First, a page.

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Heart On chip based on induced pluripotent Stem cell Technology for personalized Medicine

Periodic Reporting for period 1 - CISTEM (Heart On chip based on induced pluripotent Stem cell Technology for personalized Medicine)

Reporting period: 2018-01-01 to 2019-12-31

Duchenne muscular dystrophy (DMD) is a serious genetic disorder, occurring in 1/3 500- 5000 children and develops due to mutation in dystrophin gene. Cardiomyopathy in DMD develops in the second decade of life in the significant proportion of patients (more than 60% at age of more than 18 years) together with the respiratory failure and both ultimately lead to death in second or third decade of life. Understanding the mechanisms of cardiomyopathy can provide better chance for patients, improving their conditions of life and prolonging its extent. However, the available animal models only partially reflect the severity of human diseases. In parallel, due to the variability in disease mechanisms, medications and dosages may vary among patients, making it difficult the provision of universally efficacious treatment, creating a tremendous burden on the healthcare system. Microfluidic technology-based “Organs-on-a-chip” like “Heart-on-a-chip” that mimic tailored micro-environment architecture inspired by organ-level functions in vivo represents a powerful tool for investigating DMD disease mechanisms and testing new drug and treatment. Its conjunction with hiPSCs (Human-induced pluripotent stem cells) might offer an excellent opportunity to engineer heart-on-a-chip in a patient-matched manner and overcome the variability in DMD disease mechanisms that can occur from one patient to another. CISTEM project aims to merge recent progress in stem cell biology and advanced microfluidic and MEMS technologies in order to develop a novel “heart-on-chips” platform based on iPSCs-derived cardiomyocytes and to propose a new model of DMD-cardiomyopathy. To achieve this objective, CISTEM has defined two main steps:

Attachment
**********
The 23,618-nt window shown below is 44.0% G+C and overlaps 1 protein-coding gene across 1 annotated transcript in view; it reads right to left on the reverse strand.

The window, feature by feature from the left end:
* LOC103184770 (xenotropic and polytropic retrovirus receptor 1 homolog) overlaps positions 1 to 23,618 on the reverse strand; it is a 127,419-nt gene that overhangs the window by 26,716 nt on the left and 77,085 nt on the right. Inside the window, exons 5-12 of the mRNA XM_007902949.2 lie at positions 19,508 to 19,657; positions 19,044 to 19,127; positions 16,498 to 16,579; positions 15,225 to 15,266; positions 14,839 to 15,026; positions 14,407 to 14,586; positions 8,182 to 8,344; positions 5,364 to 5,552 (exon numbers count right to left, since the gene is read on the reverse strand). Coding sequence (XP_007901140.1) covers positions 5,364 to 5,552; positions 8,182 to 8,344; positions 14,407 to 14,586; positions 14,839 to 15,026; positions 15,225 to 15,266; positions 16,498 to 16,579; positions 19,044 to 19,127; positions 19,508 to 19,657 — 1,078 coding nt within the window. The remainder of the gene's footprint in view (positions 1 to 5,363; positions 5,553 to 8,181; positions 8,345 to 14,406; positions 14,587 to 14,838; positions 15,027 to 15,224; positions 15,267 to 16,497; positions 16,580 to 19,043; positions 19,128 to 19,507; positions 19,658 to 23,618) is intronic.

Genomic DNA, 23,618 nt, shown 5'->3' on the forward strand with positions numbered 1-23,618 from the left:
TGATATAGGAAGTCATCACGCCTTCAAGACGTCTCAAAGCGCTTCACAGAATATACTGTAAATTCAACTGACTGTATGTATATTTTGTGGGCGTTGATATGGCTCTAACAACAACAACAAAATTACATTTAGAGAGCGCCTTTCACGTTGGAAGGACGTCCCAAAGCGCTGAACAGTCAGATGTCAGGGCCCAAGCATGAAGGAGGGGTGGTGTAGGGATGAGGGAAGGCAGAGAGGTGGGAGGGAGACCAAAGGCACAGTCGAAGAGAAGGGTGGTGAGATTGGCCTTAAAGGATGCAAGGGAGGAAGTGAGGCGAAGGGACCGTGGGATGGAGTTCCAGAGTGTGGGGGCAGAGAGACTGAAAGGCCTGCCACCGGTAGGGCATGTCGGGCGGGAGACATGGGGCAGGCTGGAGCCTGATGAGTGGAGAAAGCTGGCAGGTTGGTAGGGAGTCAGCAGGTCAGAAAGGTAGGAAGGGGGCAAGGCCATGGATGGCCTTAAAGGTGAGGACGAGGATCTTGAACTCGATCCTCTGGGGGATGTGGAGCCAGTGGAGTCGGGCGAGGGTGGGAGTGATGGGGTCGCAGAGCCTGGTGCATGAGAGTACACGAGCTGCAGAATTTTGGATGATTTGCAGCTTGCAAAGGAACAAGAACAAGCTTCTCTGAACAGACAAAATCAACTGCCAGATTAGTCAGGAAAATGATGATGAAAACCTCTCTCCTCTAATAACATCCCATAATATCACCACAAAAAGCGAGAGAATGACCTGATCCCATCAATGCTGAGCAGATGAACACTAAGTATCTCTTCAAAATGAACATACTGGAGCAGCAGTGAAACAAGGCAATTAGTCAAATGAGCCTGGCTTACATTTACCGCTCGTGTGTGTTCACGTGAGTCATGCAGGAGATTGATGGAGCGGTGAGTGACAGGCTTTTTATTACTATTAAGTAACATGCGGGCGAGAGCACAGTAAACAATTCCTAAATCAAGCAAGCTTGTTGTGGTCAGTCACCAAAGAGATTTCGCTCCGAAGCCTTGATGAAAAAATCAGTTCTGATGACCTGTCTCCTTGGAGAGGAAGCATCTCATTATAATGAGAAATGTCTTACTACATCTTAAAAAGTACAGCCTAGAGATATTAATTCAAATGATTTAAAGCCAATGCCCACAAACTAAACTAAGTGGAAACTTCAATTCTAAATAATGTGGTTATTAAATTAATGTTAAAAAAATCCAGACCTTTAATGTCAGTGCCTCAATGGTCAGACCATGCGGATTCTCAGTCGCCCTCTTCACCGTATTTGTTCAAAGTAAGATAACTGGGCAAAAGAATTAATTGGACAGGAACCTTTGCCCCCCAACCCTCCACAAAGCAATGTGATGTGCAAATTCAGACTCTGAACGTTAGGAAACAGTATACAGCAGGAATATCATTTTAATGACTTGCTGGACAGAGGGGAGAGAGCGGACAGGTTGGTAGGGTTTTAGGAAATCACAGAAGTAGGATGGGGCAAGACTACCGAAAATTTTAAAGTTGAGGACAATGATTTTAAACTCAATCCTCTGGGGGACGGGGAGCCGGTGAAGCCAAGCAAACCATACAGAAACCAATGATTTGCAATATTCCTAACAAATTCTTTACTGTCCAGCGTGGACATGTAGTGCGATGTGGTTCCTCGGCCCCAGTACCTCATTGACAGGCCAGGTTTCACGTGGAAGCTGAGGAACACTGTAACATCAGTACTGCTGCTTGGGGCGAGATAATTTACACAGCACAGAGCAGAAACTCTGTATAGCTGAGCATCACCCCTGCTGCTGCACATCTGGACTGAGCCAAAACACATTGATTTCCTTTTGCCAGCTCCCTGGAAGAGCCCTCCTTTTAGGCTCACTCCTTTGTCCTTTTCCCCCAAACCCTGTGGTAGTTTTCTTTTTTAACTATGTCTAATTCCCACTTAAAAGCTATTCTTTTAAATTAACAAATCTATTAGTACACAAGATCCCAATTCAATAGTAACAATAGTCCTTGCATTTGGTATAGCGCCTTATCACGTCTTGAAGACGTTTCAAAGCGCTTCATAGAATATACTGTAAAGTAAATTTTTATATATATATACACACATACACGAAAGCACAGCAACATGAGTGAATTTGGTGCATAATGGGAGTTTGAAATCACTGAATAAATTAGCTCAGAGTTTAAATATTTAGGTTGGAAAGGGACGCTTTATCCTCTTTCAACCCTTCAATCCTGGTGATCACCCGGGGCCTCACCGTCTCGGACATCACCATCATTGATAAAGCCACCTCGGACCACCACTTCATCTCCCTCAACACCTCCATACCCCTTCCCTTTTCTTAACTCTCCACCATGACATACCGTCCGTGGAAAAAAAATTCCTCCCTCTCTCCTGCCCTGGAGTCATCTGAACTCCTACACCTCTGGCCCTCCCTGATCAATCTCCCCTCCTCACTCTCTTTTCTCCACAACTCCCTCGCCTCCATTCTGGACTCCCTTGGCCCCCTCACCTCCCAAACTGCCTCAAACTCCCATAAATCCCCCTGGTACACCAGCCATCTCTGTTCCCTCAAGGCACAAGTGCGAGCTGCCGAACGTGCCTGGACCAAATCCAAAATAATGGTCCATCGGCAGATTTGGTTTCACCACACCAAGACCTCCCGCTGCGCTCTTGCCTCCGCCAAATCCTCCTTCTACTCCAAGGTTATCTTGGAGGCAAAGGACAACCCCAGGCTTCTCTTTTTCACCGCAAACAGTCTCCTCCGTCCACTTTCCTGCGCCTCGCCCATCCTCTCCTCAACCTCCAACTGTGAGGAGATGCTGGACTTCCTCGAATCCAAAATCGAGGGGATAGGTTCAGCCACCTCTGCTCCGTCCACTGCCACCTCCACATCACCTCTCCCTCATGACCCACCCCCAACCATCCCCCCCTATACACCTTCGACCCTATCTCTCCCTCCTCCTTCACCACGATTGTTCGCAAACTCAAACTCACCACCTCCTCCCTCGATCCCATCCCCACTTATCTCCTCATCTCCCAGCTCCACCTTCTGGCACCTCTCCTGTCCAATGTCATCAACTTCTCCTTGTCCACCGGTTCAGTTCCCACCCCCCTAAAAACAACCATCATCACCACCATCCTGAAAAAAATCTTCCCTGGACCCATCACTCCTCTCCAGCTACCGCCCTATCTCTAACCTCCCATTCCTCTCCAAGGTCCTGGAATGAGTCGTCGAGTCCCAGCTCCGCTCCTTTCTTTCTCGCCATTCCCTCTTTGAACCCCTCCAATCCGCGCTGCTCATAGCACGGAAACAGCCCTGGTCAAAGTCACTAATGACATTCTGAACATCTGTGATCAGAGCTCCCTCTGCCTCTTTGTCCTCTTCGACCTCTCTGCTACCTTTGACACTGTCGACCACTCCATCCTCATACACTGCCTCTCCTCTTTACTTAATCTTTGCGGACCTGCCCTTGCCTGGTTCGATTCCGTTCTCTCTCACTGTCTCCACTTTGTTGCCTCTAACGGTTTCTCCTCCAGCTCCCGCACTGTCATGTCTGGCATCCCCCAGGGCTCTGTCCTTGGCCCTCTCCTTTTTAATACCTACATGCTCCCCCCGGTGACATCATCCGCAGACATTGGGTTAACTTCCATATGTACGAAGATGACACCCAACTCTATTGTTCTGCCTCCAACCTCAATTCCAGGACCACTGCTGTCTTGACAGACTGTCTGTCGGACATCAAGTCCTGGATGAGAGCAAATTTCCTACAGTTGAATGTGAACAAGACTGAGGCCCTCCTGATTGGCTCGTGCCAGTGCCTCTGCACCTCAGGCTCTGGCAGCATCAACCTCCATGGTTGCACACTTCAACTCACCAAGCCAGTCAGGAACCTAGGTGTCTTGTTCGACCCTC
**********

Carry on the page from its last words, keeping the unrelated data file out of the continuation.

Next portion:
• Engineering Heart –on-chip from Cardiomyocytes-derived hiPSCs using microfluidic and microsystem technologies
• Use of the developed platform to model and investigate the cardiomyopathy coming from the Duchenne muscular dystrophy.

In addition, CISTEM project aims also to implement a high quality staff exchange programme in order to :

• Connect high-quality research infrastructures using them as training facilities for developing and completing the skills of the CISTEM’participants
• Contribute to bridging the gap between industry and high education institutions by implementing a structured secondment-based exchange programme
CISTEM has established a novel and strong multidisciplinary and intersectoral network of European and non-European researchers benefitting considerably from the exchange of expertise and resources. During the first 24 months of the project, scientific exchange has allowed the achievement of significant progress towards the scientific objectives and the network has produced a large number of results in the area of heart-on-chip which will be published in high impact journals in the fields. The main scientific results achieved so far are:

• The establishment of a protocol for 3D surface functionalization
• Optimisation of the co-culture condition with fibroblasts and endothelial cells inside a microfluidic device.
• Differentiation of iPSCs into cardiomyocytes
• Development of a perfusion station for investigating the shear stress effect on the maturation of cardiomyocytes